author. Associate Professor, The Wharton School of the University of Pennsylvania. For helpful criticism and guidance, I thank Douglas Baird, Allison Buccola, Steve Buccola, Tony Casey, Matt Caulfield, Jared Ellias, Adam Levitin, Stephen Lubben, Josh Macey, David Skeel, and participants at a workshop at Wharton.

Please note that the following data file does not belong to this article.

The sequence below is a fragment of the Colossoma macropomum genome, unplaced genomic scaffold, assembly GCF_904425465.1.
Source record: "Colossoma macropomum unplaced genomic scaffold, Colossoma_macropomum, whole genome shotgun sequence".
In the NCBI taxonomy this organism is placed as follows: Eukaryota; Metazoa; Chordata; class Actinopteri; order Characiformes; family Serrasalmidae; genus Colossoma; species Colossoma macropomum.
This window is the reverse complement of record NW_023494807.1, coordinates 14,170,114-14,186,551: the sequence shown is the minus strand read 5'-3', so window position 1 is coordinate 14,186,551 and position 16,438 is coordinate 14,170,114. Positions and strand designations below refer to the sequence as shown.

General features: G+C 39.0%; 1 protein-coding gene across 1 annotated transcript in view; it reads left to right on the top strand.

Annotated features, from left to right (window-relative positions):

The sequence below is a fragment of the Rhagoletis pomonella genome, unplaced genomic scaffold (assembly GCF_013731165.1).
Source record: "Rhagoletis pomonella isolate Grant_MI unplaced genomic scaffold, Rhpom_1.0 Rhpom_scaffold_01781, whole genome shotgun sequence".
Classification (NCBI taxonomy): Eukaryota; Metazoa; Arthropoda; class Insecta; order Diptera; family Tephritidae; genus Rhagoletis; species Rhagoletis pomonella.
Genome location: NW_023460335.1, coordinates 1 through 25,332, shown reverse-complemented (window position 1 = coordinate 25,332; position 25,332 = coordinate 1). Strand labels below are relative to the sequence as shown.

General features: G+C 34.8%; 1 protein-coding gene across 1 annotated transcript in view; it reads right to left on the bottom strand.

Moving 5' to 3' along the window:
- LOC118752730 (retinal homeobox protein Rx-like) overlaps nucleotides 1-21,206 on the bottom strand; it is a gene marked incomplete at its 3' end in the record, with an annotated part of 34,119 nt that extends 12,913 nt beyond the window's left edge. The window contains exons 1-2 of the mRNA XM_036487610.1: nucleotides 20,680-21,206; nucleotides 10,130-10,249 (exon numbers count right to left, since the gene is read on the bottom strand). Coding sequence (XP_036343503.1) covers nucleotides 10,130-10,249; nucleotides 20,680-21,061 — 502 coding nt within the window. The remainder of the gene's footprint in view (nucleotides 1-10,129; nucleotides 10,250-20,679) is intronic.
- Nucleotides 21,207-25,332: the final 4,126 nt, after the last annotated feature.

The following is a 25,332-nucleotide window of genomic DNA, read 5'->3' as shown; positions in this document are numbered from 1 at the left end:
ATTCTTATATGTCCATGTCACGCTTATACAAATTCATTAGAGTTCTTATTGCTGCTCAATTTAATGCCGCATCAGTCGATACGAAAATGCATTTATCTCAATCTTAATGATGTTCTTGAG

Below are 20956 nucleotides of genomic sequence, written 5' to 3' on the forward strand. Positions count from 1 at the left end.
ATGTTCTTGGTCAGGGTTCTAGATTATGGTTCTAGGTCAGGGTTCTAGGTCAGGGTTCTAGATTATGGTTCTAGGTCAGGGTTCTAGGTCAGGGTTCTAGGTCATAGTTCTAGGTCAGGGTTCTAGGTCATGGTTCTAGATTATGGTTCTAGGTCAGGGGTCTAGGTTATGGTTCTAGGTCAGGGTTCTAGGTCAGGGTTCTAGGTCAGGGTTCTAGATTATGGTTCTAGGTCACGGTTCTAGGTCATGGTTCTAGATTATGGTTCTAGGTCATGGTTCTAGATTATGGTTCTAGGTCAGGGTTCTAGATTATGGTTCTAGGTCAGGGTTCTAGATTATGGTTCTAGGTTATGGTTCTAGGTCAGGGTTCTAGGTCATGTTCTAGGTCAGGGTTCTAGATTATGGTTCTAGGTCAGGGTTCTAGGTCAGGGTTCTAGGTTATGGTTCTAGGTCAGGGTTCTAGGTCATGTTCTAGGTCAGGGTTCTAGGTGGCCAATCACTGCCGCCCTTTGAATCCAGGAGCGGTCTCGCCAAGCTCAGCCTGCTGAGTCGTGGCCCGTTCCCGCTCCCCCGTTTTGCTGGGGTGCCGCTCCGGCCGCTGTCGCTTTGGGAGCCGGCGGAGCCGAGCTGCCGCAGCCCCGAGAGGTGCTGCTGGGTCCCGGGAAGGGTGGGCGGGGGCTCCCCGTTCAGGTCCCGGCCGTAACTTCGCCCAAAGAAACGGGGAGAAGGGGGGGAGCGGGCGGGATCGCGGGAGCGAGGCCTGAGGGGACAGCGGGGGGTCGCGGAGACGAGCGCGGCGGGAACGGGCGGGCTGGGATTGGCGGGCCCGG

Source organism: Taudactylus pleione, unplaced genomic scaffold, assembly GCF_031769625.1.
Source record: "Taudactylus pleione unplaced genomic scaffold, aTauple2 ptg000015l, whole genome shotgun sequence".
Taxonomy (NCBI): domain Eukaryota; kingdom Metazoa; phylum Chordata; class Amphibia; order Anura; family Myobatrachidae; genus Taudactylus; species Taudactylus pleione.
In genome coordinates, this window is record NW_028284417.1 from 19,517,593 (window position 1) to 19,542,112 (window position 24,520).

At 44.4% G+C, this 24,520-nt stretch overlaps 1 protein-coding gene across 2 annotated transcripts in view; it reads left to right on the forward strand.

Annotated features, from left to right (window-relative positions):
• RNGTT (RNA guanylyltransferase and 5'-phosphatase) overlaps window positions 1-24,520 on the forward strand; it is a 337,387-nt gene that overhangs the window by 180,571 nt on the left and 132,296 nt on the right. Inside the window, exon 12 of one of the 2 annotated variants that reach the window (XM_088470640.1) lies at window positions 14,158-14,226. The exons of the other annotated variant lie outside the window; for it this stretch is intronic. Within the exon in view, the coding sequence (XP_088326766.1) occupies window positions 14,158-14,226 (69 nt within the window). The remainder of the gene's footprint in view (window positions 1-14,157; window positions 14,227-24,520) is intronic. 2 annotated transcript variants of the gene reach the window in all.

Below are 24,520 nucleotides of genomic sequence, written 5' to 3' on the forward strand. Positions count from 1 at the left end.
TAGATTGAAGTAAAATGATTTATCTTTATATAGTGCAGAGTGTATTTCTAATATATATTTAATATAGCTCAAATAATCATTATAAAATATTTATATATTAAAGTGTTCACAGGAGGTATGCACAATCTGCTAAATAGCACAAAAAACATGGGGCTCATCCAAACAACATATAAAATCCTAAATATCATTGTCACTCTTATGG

In the spring of 1916, Paul Cravath, namesake of the storied law firm and one of the nation’s leading railroad lawyers, addressed the New York bar on the topic of corporate reorganization. A recent decision of the Supreme Court threatened to unsettle what had become a lucrative practice on Wall Street.1 Many in the audience were no doubt eager to hear the great man’s account of the state of play. Cravath began, however, with a striking caveat. He did not have much to say about reorganization in general, he warned. To treat the subject in a systematic fashion would be as hopeless as “for a poet to tell how to write poetry.”2 It was not that Cravath thought he lacked the necessary analytic or expressive powers of abstraction. He was not a modest man. Rather he thought the systematic approach ill-suited to the field. “One cannot formulate many rules or refer to many precedents which will serve as a guide to the reorganizer,” he explained.3 Circumstances were too various. The most a savvy audience could wish for was what Cravath called “a series of practical suggestions based upon experience.”4